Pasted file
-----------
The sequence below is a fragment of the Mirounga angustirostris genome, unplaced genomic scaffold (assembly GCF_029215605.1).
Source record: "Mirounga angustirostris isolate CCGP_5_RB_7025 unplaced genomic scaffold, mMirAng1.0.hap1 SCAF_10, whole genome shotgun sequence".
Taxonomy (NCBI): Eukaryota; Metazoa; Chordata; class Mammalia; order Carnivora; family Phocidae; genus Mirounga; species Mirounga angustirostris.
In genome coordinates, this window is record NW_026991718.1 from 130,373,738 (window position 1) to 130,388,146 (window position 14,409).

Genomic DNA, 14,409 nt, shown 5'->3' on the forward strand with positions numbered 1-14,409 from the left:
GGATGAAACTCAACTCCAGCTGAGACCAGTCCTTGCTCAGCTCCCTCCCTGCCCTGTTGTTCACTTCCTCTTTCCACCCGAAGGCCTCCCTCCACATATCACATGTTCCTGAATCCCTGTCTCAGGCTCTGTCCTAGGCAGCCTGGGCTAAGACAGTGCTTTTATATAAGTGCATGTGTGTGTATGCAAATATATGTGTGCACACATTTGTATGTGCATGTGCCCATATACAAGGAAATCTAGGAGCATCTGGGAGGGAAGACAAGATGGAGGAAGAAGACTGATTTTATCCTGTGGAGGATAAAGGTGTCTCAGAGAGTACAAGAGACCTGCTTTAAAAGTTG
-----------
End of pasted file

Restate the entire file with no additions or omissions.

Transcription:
The sequence below is a fragment of the Mirounga angustirostris genome, unplaced genomic scaffold (assembly GCF_029215605.1).
Source record: "Mirounga angustirostris isolate CCGP_5_RB_7025 unplaced genomic scaffold, mMirAng1.0.hap1 SCAF_10, whole genome shotgun sequence".
Taxonomy (NCBI): Eukaryota; Metazoa; Chordata; class Mammalia; order Carnivora; family Phocidae; genus Mirounga; species Mirounga angustirostris.
In genome coordinates, this window is record NW_026991718.1 from 130,373,738 (window position 1) to 130,388,146 (window position 14,409).

Genomic DNA, 14,409 nt, shown 5'->3' on the forward strand with positions numbered 1-14,409 from the left:
GGATGAAACTCAACTCCAGCTGAGACCAGTCCTTGCTCAGCTCCCTCCCTGCCCTGTTGTTCACTTCCTCTTTCCACCCGAAGGCCTCCCTCCACATATCACATGTTCCTGAATCCCTGTCTCAGGCTCTGTCCTAGGCAGCCTGGGCTAAGACAGTGCTTTTATATAAGTGCATGTGTGTGTATGCAAATATATGTGTGCACACATTTGTATGTGCATGTGCCCATATACAAGGAAATCTAGGAGCATCTGGGAGGGAAGACAAGATGGAGGAAGAAGACTGATTTTATCCTGTGGAGGATAAAGGTGTCTCAGAGAGTACAAGAGACCTGCTTTAAAAGTTG